Further, the Transgender Persons (Protection of Rights) Act has provision on access to proper medical care and review of medical curriculum regarding the transgender and inclusive education, scope of self-employment and vocational training for this community. Also, it obliges the government to rescue, protect rehabilitate and build safe house for trans person who feels at risk and give psychological counseling to those who require it. In addition, it says to arrange separate room in jail for trans offender. Nevertheless, this Act also stipulates punishment for sexual and physical violence against the transgenders’, denial of access to public places, forceful eviction of from living place, endangering the life, health and safety etc. of a trans person.

However, being a sexual minority community, the legal position of the transgender community is highly vulnerable in Bangladesh although they have been added in the voter list since 2009 and in 2013 the government has recognized them as ‘third gender’ category. Also, they are eligible to get passport according to their third gender identity. Nevertheless, the tag ‘third gender’ is objectionable as it denotes men as first and female as the second category and creates superiority and inferiority among the gender. We often listen allegation from the trans that they are being denied getting access from many public places like public toilets, schools, hospitals etc. due to their sexual identity. They are facing endless harassments in their daily life that even do not conclude after their death while they are being refused to bury in the same graveyard with other people.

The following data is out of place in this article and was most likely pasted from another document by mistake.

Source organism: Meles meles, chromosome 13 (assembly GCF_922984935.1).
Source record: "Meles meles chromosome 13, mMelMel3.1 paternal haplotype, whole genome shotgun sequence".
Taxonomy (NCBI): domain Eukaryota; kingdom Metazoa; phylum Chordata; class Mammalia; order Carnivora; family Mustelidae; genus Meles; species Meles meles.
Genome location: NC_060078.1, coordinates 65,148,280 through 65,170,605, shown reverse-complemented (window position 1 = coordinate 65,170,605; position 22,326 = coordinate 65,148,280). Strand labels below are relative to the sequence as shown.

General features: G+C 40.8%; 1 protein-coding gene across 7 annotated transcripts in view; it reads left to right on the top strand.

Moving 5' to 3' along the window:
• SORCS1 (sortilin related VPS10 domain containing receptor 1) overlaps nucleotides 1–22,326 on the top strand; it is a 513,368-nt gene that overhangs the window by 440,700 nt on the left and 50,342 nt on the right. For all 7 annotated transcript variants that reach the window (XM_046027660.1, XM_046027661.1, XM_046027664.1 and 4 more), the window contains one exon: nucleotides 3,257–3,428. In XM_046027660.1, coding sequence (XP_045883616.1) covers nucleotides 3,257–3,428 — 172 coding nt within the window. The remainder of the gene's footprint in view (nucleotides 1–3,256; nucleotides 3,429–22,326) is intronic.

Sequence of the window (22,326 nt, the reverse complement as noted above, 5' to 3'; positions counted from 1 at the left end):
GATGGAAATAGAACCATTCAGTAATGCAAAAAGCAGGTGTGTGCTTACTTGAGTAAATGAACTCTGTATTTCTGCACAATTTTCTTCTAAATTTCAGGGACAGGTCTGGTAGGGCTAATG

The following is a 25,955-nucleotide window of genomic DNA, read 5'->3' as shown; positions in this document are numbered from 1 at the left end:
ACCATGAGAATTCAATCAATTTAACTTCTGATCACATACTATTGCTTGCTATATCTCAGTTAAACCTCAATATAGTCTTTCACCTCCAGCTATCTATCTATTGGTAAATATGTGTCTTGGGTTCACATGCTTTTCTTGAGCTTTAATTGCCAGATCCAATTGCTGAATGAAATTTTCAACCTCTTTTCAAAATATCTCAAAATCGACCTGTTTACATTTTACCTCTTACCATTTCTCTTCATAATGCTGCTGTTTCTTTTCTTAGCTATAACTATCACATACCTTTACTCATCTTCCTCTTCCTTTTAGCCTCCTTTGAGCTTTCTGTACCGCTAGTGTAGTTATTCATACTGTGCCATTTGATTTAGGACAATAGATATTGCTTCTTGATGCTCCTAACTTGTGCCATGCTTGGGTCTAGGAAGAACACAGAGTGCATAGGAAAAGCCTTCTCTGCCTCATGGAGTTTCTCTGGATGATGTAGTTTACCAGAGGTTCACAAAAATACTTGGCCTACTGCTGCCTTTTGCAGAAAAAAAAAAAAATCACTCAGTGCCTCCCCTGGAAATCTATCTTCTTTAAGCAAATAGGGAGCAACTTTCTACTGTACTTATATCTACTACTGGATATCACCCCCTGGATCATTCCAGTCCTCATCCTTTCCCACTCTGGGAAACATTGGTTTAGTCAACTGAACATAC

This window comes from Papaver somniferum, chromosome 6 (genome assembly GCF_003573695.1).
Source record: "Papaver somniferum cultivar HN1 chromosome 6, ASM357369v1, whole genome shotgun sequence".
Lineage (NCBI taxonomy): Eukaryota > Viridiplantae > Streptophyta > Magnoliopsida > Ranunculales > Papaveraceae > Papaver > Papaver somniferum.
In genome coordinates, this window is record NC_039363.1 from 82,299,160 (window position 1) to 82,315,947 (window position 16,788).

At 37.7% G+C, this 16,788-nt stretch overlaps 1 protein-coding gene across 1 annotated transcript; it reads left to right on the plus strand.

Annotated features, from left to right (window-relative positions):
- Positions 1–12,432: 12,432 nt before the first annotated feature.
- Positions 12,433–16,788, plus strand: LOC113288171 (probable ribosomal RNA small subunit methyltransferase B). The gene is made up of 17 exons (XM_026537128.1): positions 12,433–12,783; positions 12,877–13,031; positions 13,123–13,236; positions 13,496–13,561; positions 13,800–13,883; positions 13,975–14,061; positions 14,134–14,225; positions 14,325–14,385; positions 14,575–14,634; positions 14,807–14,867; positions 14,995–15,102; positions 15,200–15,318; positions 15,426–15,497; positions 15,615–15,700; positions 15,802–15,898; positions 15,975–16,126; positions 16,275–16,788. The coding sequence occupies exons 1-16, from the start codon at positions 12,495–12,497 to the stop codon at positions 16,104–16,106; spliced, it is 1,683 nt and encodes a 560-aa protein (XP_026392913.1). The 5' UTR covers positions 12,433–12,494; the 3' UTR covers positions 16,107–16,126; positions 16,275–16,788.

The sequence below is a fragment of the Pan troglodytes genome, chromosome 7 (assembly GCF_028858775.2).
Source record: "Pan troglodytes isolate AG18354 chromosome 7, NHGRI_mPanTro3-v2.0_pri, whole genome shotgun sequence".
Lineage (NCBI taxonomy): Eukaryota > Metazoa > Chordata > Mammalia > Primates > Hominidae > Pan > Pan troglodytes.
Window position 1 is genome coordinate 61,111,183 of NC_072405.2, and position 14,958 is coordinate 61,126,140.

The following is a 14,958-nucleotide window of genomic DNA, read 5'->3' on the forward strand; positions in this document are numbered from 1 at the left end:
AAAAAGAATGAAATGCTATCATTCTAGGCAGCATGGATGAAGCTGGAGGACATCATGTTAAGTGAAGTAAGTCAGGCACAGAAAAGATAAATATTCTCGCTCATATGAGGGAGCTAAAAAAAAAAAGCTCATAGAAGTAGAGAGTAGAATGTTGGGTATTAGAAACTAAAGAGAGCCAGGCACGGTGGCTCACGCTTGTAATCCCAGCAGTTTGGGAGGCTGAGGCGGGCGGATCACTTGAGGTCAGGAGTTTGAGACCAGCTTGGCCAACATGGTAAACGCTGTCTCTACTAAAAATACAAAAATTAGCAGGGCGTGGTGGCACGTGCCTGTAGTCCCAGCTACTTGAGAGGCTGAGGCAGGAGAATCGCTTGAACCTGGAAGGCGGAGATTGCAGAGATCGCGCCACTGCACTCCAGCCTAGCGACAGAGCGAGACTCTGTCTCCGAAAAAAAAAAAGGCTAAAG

The trans person in Bangladesh still cannot imagine their right to get parental property as there exist misleading interpretation of religious rule regarding the distribution of property and adverse interest of their socially established co-sharers. While Pakistan being a more conservative society than Bangladesh take such an illustrative initiative to eliminate discrimination and ensure equality there astonishingly Bangladesh remains silent about the just rights of the transgender community as a citizen in the country.

Albeit the exemplary initiative has been taken by the Pakistani MPs is appreciating yet they have scopes to do more for the trans such as the right to religious beliefs of the transgender person, right to marriage and family etc. are not yet settled by the present law. Nonetheless, Bangladesh should not wait more to protect the basic rights of this marginal community whereas the Constitution of the land guarantees 'equality before law' and 'equal protection of law' under article 27 and prohibits any discrimination only on the grounds of sex, gender, race, place of birth, religion etc. under article 28.

Hence, Bangladesh should enact a holistic piece of legislation giving full equality, freedom and rights of the transgender people and criminalize all kinds of discrimination and exploitation against them. We dream such a Sonar Bangla where everybody would be treated as equal and none would be subject to any kind of social exploitation. Therefore, if Bangladesh observes indefinite silence to eliminate curse from this community that would be a great shame as a nation for all of us.

The writer is a Chevening Scholar 2017/18



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Editor : M. Shamsur Rahman
Published by the Editor on behalf of Independent Publications Limited at Media Printers, 446/H, Tejgaon I/A, Dhaka-1215.
Editorial, News & Commercial Offices : Beximco Media Complex, 149-150 Tejgaon I/A, Dhaka-1208, Bangladesh. GPO Box No. 934, Dhaka-1000.